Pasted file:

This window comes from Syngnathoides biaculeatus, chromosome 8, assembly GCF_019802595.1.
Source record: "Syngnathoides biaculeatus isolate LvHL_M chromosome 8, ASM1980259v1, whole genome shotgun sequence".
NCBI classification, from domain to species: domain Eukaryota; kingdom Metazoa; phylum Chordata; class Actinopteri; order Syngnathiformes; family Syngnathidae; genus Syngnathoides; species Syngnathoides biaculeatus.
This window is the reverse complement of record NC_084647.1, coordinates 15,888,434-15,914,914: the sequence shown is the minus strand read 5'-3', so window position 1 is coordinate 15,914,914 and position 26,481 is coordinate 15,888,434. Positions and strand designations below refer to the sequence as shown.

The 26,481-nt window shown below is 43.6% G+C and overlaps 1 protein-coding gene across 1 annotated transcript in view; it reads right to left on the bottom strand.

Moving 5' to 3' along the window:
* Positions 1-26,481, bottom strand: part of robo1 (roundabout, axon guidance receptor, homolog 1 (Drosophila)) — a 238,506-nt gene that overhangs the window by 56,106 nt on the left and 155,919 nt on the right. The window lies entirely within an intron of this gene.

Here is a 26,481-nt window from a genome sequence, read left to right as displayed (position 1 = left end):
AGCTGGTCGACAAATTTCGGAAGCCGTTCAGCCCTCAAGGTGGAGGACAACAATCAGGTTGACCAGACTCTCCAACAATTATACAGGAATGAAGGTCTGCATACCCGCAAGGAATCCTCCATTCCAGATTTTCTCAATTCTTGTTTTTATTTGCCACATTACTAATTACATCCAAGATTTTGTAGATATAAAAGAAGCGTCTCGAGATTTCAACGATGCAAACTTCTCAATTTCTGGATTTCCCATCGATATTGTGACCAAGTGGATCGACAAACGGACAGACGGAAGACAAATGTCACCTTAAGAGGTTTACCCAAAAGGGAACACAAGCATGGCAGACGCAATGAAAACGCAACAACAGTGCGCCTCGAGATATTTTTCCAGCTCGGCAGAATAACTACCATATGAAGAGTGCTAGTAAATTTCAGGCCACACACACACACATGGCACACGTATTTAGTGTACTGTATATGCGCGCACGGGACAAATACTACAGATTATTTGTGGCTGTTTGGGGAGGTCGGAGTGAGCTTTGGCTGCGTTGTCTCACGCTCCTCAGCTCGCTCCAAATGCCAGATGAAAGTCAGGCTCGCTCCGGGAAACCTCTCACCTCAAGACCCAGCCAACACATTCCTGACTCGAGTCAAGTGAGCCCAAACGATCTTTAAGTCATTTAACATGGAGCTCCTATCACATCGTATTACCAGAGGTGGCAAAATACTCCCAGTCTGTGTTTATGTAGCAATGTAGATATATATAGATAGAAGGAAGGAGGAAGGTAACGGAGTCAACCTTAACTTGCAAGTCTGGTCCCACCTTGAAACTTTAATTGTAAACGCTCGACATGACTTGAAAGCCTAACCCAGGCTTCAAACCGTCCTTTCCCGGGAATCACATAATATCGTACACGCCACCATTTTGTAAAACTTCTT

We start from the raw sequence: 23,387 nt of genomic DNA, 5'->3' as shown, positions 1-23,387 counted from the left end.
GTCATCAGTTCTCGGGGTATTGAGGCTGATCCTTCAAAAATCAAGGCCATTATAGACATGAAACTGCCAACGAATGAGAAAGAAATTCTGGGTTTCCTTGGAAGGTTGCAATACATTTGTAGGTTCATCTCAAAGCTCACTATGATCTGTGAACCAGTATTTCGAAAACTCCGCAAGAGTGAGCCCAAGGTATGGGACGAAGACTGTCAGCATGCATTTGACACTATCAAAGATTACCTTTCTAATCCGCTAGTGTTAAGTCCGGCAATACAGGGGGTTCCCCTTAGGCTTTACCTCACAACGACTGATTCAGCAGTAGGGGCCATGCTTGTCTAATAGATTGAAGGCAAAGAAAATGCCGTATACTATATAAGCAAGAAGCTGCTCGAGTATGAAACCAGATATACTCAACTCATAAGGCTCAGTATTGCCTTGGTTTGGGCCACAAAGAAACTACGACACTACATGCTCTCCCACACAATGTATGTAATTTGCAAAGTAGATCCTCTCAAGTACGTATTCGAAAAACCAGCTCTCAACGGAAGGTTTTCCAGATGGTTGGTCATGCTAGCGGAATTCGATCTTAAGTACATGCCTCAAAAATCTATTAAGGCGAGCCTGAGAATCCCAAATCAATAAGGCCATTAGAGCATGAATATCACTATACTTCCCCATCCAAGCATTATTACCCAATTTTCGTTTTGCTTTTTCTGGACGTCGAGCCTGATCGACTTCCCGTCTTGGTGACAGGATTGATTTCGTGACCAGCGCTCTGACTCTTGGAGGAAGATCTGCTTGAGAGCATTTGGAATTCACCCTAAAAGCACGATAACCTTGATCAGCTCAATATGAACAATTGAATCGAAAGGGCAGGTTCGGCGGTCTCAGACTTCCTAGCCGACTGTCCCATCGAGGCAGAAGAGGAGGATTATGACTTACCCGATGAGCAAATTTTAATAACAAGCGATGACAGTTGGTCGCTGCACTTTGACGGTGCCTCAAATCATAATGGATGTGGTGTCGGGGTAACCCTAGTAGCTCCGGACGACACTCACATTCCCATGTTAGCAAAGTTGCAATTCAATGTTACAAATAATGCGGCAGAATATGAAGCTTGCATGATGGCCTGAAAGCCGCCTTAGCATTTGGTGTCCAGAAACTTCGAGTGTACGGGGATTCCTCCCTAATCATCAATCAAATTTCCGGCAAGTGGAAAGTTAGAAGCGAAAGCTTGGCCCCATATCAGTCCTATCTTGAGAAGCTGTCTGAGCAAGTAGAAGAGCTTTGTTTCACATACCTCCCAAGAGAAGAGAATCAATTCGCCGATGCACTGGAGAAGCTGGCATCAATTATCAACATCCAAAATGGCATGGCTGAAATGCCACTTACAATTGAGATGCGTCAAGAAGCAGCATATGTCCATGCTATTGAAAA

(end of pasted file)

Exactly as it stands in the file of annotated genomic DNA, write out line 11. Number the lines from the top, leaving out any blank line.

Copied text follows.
GTCATCAGTTCTCGGGGTATTGAGGCTGATCCTTCAAAAATCAAGGCCATTATAGACATGAAACTGCCAACGAATGAGAAAGAAATTCTGGGTTTCCTTGGAAGGTTGCAATACATTTGTAGGTTCATCTCAAAGCTCACTATGATCTGTGAACCAGTATTTCGAAAACTCCGCAAGAGTGAGCCCAAGGTATGGGACGAAGACTGTCAGCATGCATTTGACACTATCAAAGATTACCTTTCTAATCCGCTAGTGTTAAGTCCGGCAATACAGGGGGTTCCCCTTAGGCTTTACCTCACAACGACTGATTCAGCAGTAGGGGCCATGCTTGTCTAATAGATTGAAGGCAAAGAAAATGCCGTATACTATATAAGCAAGAAGCTGCTCGAGTATGAAACCAGATATACTCAACTCATAAGGCTCAGTATTGCCTTGGTTTGGGCCACAAAGAAACTACGACACTACATGCTCTCCCACACAATGTATGTAATTTGCAAAGTAGATCCTCTCAAGTACGTATTCGAAAAACCAGCTCTCAACGGAAGGTTTTCCAGATGGTTGGTCATGCTAGCGGAATTCGATCTTAAGTACATGCCTCAAAAATCTATTAAGGCGAGCCTGAGAATCCCAAATCAATAAGGCCATTAGAGCATGAATATCACTATACTTCCCCATCCAAGCATTATTACCCAATTTTCGTTTTGCTTTTTCTGGACGTCGAGCCTGATCGACTTCCCGTCTTGGTGACAGGATTGATTTCGTGACCAGCGCTCTGACTCTTGGAGGAAGATCTGCTTGAGAGCATTTGGAATTCACCCTAAAAGCACGATAACCTTGATCAGCTCAATATGAACAATTGAATCGAAAGGGCAGGTTCGGCGGTCTCAGACTTCCTAGCCGACTGTCCCATCGAGGCAGAAGAGGAGGATTATGACTTACCCGATGAGCAAATTTTAATAACAAGCGATGACAGTTGGTCGCTGCACTTTGACGGTGCCTCAAATCATAATGGATGTGGTGTCGGGGTAACCCTAGTAGCTCCGGACGACACTCACATTCCCATGTTAGCAAAGTTGCAATTCAATGTTACAAATAATGCGGCAGAATATGAAGCTTGCATGATGGCCTGAAAGCCGCCTTAGCATTTGGTGTCCAGAAACTTCGAGTGTACGGGGATTCCTCCCTAATCATCAATCAAATTTCCGGCAAGTGGAAAGTTAGAAGCGAAAGCTTGGCCCCATATCAGTCCTATCTTGAGAAGCTGTCTGAGCAAGTAGAAGAGCTTTGTTTCACATACCTCCCAAGAGAAGAGAATCAATTCGCCGATGCACTGGAGAAGCTGGCATCAATTATCAACATCCAAAATGGCATGGCTGAAATGCCACTTACAATTGAGATGCGTCAAGAAGCAGCATATGTCCATGCTATTGAAAA